VATICAN CITY — With the exception of the long line of media-folk waiting to pick up their credentials for the papal flight to the United States, the Vatican press office was eerily quiet today. Sure, several of the reporters had to run to pick up their papal flight tickets and then start covering the results of the Italian elections (vote-counting began when the polls closed at 3 p.m.).
But the calm also reflected the fact that Pope Benedict XVI apparently was resting up.
The pope’s schedule, usually posted daily in the Vatican press office, went up Saturday. It said: Saturday, no private audiences. Sunday, “Regina Coeli” at noon. Monday, no private audiences.
The Vatican’s daily press bulletin did come out, though. Saturday there was a papal message to a meeting sponsored by the Pontifical Council for Justice and Peace and brief tidbits on nine papal nominations and appointments. Sunday there was the text of the pope’s remarks to people gathered for the “Regina Coeli” prayer. Today brought news of a new bishop in Lucon, France, and of an April 16-20 meeting in Nairobi sponsored by the Pontifical Council for Interreligious Dialogue.
The light papal workload gave reporters a chance to start packing their equipment, but mainly to start trying to get a general idea of where they will need to be and when.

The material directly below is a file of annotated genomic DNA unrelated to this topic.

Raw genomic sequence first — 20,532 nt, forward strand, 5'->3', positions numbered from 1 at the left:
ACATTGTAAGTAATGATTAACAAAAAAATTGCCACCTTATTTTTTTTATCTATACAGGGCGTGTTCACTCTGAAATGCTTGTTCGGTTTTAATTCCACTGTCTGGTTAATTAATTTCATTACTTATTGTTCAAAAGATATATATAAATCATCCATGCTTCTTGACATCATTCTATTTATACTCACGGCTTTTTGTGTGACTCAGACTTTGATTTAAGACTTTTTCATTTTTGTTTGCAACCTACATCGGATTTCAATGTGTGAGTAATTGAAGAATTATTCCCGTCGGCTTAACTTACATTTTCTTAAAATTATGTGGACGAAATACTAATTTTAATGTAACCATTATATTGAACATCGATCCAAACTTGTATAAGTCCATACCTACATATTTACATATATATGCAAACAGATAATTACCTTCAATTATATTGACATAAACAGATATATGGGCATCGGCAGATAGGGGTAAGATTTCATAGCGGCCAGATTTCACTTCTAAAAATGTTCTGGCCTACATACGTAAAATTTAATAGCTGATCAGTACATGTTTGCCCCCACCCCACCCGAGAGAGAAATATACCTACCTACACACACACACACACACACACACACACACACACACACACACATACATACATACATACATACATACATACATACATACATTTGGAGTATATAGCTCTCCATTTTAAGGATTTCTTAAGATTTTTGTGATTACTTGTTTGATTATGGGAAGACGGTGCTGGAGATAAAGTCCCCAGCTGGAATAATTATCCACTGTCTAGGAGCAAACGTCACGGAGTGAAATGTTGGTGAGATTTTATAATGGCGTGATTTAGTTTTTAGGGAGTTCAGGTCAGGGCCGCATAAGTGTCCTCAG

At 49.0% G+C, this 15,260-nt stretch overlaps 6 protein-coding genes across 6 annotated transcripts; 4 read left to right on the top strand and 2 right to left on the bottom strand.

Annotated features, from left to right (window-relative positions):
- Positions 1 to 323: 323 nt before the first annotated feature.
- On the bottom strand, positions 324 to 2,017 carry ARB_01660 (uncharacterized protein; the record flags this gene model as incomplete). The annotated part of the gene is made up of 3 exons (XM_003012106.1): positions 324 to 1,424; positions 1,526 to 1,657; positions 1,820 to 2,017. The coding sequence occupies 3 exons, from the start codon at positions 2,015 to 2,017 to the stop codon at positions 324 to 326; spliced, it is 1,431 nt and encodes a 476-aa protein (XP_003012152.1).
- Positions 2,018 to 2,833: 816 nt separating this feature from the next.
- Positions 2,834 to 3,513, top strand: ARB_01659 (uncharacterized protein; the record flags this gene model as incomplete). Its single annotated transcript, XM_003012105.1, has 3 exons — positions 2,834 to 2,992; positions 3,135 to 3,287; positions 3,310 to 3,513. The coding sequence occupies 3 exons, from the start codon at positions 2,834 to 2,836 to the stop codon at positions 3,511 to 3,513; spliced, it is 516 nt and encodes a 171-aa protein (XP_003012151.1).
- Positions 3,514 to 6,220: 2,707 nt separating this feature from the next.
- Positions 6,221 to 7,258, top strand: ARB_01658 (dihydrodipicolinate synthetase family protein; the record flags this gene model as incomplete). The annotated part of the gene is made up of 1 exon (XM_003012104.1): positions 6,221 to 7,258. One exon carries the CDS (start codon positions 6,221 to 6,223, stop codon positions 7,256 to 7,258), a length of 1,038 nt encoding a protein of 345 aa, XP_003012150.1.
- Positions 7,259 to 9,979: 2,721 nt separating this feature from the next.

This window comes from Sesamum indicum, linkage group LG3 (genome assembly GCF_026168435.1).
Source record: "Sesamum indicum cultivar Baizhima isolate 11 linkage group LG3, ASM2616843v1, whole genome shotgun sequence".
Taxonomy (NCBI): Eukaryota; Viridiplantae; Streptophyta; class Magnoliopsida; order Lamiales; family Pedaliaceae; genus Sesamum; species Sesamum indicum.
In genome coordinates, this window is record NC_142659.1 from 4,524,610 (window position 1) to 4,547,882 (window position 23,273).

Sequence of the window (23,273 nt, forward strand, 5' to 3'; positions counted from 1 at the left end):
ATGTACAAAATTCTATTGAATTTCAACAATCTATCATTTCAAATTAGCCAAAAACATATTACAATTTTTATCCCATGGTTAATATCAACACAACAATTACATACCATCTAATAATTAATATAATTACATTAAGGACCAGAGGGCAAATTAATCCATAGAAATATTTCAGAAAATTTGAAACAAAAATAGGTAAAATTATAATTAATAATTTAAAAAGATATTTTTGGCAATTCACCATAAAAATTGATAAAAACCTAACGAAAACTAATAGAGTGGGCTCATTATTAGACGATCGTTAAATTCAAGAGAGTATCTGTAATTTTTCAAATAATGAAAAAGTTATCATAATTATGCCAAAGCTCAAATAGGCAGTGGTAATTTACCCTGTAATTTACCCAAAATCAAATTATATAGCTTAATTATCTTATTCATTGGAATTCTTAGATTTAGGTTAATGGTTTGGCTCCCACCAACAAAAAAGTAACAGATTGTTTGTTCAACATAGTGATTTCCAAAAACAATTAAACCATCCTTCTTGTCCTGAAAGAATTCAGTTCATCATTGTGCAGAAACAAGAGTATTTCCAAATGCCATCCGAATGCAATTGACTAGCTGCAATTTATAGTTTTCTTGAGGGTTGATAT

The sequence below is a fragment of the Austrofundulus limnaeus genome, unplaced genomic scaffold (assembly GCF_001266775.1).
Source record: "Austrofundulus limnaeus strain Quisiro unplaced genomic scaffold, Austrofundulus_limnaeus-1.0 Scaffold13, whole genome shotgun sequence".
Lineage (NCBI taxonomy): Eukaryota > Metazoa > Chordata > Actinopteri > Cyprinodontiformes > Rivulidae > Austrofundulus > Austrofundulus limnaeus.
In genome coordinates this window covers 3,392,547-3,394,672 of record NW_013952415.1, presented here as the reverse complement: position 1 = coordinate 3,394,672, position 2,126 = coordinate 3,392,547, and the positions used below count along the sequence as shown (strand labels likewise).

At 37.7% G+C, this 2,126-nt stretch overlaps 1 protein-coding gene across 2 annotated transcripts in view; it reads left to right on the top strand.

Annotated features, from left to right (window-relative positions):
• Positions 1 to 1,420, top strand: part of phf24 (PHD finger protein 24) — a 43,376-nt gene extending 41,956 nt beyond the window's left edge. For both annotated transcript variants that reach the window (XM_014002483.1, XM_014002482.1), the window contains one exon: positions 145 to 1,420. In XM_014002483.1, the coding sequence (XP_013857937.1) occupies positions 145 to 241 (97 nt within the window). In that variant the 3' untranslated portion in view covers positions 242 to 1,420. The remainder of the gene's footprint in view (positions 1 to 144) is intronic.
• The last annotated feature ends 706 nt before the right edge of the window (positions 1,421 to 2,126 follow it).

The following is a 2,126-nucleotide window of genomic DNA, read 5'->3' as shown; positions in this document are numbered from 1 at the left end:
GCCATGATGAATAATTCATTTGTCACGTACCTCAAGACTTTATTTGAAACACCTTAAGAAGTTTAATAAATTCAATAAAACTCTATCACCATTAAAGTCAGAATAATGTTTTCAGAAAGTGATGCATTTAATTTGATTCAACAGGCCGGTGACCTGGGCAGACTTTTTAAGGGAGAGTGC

The U.S. bishops’ conference and papal trip organizers in Washington and New York told U.S.-based reporters what events they managed to get passes to March 26.
But the reporters, photographers and correspondents on the papal flight did not know until they picked up their credentials and their minutely detailed workbooks this morning. (The booklets include what time breakfast will be served in the morning; when speeches will be distributed; when they have to meet to get their passes to individual events; when their buses depart; and when they have to check in for the flights to New York and back to Rome.)